HWOI Fall 2020 Virtual Sessions

Unprecedented: Leadership for a World in Need
Featuring:
Marie Lynn Miranda – Charles and Jill Fischer Provost
Anne Thompson – HWOI Co-Founder and Board of Trustee Member
Cindy Parseghian – HWOI Co-Founder and Board of Trustee Member

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Hesburgh Women of Impact Presents: “You Are Home: Caring for Our Students of Color”
Featuring:
Angie Torain – Senior Associate Athletics Director for Culture, Diversity and Engagement
Pamela Nolan Young – Director for Academic Diversity and Inclusion
Megan Brown – Director, McDonald Center for Student Well-Being
Arnel Bulaoro – Director, Office of Multicultural Student Programs and Services

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Hesburgh Women of Impact Presents: “A Fighting Chance: Coronavirus, Catholic Schools, and Notre Dame’s Alliance for Catholic Education”
Featuring:
John Schoenig – Senior Director, Teacher Formation and Education Policy
Sr. Gail Mayotte SASV – Academic Director, ACE M.Ed.

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Hesburgh Women of Impact Presents: “The Coronavirus and Navigating Financial Uncertainty”
Featuring:
Jessica McManus Warnell – Associate Teaching Professor of Management & Organization
Jessica Brice – Gift Planning Program Director

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Emma Hayes MS ’21

Emma Hayes is currently pursuing her masters degree through the University of Notre Dame’s ESTEEM program. Prior to joining the University, she completed her undergraduate degree in Chemistry from Saint Anselm College.

Emma is working with the GEO Group on their Continuum of Care Program aimed at reducing the recidivism rate in the United States. GEO focuses on providing in-custody rehabilitation programs which include prosocial classes, one on one counseling, and General Education Development (GED) classes. Despite these current programs offered by GEO as well as other more traditional programs, research has shown that post incarceration, individuals need 200 hours of prosocial programming, which can include counseling, group meetings, and parole meetings, in order to not reoffend. Offenders of more violent crimes need 300 hours of prosocial engagements. The traditional United States system only provides for approximately 120 hours of prosocial interactions in a six month period, falling far under the recommended 200 hours and even farther under the 300 hours for those higher-risk individuals. As it stands, the system is not providing even close to the recommended hours of prosocial programming let alone the minimum 200 hours.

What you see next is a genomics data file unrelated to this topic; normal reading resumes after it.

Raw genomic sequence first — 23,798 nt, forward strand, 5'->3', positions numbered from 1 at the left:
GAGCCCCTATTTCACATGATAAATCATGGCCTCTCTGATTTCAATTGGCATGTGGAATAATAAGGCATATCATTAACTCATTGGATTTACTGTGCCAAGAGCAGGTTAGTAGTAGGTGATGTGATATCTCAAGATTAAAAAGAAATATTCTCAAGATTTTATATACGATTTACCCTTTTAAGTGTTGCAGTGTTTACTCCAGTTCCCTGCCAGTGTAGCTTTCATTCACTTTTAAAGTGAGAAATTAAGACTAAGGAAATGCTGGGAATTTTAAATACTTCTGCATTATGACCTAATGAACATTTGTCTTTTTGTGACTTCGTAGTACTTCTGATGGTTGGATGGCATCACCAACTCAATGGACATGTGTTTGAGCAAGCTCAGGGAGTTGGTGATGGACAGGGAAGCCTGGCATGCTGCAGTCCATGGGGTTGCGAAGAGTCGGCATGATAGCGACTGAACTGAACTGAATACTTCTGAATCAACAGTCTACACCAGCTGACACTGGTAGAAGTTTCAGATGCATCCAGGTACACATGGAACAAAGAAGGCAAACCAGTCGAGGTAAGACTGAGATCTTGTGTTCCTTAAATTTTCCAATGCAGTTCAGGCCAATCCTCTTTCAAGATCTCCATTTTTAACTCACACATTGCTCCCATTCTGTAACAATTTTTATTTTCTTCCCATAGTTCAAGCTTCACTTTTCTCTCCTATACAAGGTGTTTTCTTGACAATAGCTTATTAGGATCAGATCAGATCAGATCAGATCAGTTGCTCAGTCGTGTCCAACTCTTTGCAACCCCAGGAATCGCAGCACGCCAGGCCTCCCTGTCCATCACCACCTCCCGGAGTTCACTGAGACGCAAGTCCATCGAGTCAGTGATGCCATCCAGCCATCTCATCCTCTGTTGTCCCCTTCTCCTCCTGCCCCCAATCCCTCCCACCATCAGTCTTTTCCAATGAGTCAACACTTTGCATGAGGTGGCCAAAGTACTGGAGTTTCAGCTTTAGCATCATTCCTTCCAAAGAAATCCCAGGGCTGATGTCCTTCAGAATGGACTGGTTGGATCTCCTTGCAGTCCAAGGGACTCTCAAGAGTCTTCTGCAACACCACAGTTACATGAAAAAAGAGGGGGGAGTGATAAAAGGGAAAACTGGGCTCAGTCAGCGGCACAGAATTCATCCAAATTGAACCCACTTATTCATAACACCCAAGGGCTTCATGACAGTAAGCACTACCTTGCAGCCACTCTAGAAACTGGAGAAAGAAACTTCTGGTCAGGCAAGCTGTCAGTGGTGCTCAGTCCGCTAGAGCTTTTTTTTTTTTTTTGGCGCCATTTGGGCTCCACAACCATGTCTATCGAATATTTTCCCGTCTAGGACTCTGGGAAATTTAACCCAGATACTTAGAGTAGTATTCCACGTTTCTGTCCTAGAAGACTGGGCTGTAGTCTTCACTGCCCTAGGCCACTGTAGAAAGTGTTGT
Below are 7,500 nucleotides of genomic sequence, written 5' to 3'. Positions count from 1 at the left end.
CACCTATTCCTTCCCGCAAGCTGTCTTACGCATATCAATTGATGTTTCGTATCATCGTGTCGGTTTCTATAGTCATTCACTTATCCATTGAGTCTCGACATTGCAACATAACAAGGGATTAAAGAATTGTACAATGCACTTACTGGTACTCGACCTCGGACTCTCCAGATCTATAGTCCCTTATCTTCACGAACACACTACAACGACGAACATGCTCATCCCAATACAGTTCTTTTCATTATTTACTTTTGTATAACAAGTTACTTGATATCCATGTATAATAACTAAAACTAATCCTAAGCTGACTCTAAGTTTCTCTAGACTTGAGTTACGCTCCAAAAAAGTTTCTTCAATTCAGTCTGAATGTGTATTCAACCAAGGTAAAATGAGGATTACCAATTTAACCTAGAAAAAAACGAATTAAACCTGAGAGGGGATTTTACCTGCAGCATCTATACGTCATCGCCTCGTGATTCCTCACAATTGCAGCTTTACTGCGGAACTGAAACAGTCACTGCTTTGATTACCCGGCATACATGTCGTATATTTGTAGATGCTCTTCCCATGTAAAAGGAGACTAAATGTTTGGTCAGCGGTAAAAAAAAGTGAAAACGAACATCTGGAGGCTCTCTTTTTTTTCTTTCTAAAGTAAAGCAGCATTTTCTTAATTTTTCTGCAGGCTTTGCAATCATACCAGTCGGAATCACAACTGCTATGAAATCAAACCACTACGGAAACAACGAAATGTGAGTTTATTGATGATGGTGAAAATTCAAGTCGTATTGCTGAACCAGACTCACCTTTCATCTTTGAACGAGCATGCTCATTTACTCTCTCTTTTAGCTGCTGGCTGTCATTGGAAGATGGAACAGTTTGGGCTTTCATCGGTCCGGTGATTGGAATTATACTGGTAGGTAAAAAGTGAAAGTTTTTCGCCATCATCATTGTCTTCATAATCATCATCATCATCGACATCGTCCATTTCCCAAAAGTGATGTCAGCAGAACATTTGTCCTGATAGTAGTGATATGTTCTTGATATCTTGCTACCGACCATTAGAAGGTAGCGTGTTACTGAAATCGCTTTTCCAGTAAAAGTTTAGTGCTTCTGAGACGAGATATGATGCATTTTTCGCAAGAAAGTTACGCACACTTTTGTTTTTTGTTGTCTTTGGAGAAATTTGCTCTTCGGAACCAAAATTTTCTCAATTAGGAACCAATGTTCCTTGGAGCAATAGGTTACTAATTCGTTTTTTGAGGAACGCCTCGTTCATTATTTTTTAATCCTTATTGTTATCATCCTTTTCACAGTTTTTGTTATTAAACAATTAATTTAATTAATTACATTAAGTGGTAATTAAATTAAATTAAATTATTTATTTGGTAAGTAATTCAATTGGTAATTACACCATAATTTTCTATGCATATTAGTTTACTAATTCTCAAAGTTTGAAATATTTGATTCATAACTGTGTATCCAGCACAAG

GEO’s goal is to fill this gap with a prosocial game called “Course Correction” to supplement counseling hours, reinforce positive behaviors, and more properly risk assess individuals. “Course Correction” will be an avatar-based video game in which individuals will be able to practice prosocial behaviors in a low-risk environment. Emma will be assessing the opportunities for this type of game in order to better understand the impact that it will make on the community at large. Emma will also be analyzing existing research on gaming in community corrections. By the end of this academic year, Emma will have a business plan for how best to bring virtual reality and gaming into the U.S. Criminal Justice system so that recidivism can be reduced.

Gale Bowman ’05

Gale Bowman, the Managing Director of the IrishAngels investors group, shares her expertise with ESTEEM students in a class on early stage financing. Students hear a series of five lectures and also complete final projects based on real-life companies that they select at the beginning of their time in the ESTEEM program.

Bowman earned a Bachelor of Business Administration in marketing at Notre Dame in 2005 and an MBA in entrepreneurship at the University of Chicago in 2012, the year in which IrishAngels was formed and she became the founding director. The Chicago-based group, which has grown to over 150 investors in size, invests in high-potential startups in which a founder, board member, or active investor is a Notre Dame graduate, student, parent, or faculty member. IrishAngels has already invested more than $10 million across 22 portfolio companies. “They learn about different forms of financing for a startup and how to pitch to investors for funding,” she says. “We talk about bootstrapping, crowdfunding, debt, and equity options that startups have when they need to find capital to grow.”